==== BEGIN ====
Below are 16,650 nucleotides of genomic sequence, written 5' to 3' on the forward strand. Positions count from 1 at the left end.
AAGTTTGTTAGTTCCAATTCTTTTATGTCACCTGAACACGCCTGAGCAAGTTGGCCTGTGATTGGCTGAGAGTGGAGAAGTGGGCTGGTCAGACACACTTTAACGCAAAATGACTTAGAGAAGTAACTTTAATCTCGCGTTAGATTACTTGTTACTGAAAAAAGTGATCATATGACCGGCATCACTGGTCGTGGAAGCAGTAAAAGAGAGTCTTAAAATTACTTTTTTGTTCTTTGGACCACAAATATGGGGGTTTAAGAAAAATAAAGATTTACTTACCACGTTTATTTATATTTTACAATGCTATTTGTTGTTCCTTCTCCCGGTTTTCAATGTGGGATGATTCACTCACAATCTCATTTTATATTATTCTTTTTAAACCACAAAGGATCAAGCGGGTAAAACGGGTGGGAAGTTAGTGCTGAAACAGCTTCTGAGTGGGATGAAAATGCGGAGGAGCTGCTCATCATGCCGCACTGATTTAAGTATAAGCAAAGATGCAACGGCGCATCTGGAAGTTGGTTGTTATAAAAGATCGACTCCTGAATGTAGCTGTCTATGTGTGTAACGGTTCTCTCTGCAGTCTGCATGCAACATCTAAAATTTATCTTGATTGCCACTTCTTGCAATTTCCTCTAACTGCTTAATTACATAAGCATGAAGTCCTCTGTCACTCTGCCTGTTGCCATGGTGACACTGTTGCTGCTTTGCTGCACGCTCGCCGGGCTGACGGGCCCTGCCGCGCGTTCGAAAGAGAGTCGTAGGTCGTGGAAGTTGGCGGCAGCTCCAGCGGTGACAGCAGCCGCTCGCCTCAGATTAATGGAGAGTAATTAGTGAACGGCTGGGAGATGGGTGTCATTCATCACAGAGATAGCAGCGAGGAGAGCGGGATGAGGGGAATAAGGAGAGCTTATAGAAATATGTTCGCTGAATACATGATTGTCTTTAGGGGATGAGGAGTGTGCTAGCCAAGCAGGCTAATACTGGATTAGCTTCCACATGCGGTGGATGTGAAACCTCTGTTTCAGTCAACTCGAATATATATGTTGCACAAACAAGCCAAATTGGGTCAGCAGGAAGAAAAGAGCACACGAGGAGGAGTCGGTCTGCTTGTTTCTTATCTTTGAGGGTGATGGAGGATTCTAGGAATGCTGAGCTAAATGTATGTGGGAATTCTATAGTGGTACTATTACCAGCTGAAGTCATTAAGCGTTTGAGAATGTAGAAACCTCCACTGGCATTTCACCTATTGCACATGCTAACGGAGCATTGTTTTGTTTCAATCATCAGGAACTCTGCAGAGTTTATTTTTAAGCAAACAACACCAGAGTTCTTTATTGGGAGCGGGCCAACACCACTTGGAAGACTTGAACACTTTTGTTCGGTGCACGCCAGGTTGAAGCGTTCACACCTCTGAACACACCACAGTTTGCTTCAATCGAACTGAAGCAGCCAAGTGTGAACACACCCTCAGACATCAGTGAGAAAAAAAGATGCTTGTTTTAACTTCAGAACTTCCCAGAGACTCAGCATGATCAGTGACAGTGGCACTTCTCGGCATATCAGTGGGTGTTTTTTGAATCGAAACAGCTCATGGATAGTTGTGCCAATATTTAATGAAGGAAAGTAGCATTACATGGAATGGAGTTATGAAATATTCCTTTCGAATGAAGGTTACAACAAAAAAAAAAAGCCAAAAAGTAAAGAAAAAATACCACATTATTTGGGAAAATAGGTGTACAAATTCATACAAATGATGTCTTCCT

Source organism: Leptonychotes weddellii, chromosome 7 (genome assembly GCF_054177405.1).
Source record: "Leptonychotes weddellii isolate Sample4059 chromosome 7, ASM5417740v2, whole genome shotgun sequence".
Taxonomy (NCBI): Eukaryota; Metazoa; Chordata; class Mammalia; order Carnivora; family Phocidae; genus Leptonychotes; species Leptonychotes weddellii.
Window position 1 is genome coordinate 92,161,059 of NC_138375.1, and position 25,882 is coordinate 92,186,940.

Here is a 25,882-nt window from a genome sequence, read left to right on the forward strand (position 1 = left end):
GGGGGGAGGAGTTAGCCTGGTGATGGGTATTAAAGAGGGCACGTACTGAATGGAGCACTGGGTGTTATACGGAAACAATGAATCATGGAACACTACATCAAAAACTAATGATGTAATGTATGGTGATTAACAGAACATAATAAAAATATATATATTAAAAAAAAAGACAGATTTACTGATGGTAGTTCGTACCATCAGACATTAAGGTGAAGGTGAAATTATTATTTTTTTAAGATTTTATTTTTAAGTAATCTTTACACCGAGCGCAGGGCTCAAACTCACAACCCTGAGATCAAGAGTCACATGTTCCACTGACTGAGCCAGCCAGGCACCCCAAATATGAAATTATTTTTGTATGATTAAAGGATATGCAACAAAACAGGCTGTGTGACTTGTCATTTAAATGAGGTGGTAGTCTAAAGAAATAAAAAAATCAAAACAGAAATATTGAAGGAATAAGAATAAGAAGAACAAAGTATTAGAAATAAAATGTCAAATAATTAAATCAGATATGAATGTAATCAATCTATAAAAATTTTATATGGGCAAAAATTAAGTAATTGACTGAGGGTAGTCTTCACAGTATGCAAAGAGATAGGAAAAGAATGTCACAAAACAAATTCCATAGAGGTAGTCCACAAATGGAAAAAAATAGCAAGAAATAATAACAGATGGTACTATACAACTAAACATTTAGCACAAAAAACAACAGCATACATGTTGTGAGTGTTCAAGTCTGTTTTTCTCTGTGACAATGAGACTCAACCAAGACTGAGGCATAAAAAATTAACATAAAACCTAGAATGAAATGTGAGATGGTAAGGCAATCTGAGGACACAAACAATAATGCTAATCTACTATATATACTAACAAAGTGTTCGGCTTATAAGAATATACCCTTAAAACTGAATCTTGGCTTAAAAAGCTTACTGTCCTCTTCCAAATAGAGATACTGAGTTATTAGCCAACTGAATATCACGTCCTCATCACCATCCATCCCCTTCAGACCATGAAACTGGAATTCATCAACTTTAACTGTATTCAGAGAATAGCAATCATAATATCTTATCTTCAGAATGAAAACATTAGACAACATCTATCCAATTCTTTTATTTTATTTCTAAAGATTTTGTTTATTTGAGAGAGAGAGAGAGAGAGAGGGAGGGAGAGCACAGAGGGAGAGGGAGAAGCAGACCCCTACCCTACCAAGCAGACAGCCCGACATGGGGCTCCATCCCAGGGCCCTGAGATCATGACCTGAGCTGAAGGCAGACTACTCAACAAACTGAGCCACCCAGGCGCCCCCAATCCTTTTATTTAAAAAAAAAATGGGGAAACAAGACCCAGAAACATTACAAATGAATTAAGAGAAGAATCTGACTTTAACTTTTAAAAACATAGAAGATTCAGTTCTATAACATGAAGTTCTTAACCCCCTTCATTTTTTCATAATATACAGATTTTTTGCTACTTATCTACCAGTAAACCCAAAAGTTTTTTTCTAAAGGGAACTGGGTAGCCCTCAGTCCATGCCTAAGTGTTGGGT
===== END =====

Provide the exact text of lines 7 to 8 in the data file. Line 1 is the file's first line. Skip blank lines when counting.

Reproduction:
Here is a 25,882-nt window from a genome sequence, read left to right on the forward strand (position 1 = left end):
GGGGGGAGGAGTTAGCCTGGTGATGGGTATTAAAGAGGGCACGTACTGAATGGAGCACTGGGTGTTATACGGAAACAATGAATCATGGAACACTACATCAAAAACTAATGATGTAATGTATGGTGATTAACAGAACATAATAAAAATATATATATTAAAAAAAAAGACAGATTTACTGATGGTAGTTCGTACCATCAGACATTAAGGTGAAGGTGAAATTATTATTTTTTTAAGATTTTATTTTTAAGTAATCTTTACACCGAGCGCAGGGCTCAAACTCACAACCCTGAGATCAAGAGTCACATGTTCCACTGACTGAGCCAGCCAGGCACCCCAAATATGAAATTATTTTTGTATGATTAAAGGATATGCAACAAAACAGGCTGTGTGACTTGTCATTTAAATGAGGTGGTAGTCTAAAGAAATAAAAAAATCAAAACAGAAATATTGAAGGAATAAGAATAAGAAGAACAAAGTATTAGAAATAAAATGTCAAATAATTAAATCAGATATGAATGTAATCAATCTATAAAAATTTTATATGGGCAAAAATTAAGTAATTGACTGAGGGTAGTCTTCACAGTATGCAAAGAGATAGGAAAAGAATGTCACAAAACAAATTCCATAGAGGTAGTCCACAAATGGAAAAAAATAGCAAGAAATAATAACAGATGGTACTATACAACTAAACATTTAGCACAAAAAACAACAGCATACATGTTGTGAGTGTTCAAGTCTGTTTTTCTCTGTGACAATGAGACTCAACCAAGACTGAGGCATAAAAAATTAACATAAAACCTAGAATGAAATGTGAGATGGTAAGGCAATCTGAGGACACAAACAATAATGCTAATCTACTATATATACTAACAAAGTGTTCGGCTTATAAGAATATACCCTTAAAACTGAATCTTGGCTTAAAAAGCTTACTGTCCTCTTCCAAATAGAGATACTGAGTTATTAGCCAACTGAATATCACGTCCTCATCACCATCCATCCCCTTCAGACCATGAAACTGGAATTCATCAACTTTAACTGTATTCAGAGAATAGCAATCATAATATCTTATCTTCAGAATGAAAACATTAGACAACATCTATCCAATTCTTTTATTTTATTTCTAAAGATTTTGTTTATTTGAGAGAGAGAGAGAGAGAGAGGGAGGGAGAGCACAGAGGGAGAGGGAGAAGCAGACCCCTACCCTACCAAGCAGACAGCCCGACATGGGGCTCCATCCCAGGGCCCTGAGATCATGACCTGAGCTGAAGGCAGACTACTCAACAAACTGAGCCACCCAGGCGCCCCCAATCCTTTTATTTAAAAAAAAAATGGGGAAACAAGACCCAGAAACATTACAAATGAATTAAGAGAAGAATCTGACTTTAACTTTTAAAAACATAGAAGATTCAGTTCTATAACATGAAGTTCTTAACCCCCTTCATTTTTTCATAATATACAGATTTTTTGCTACTTATCTACCAGTAAACCCAAAAGTTTTTTTCTAAAGGGAACTGGGTAGCCCTCAGTCCATGCCTAAGTGTTGGGT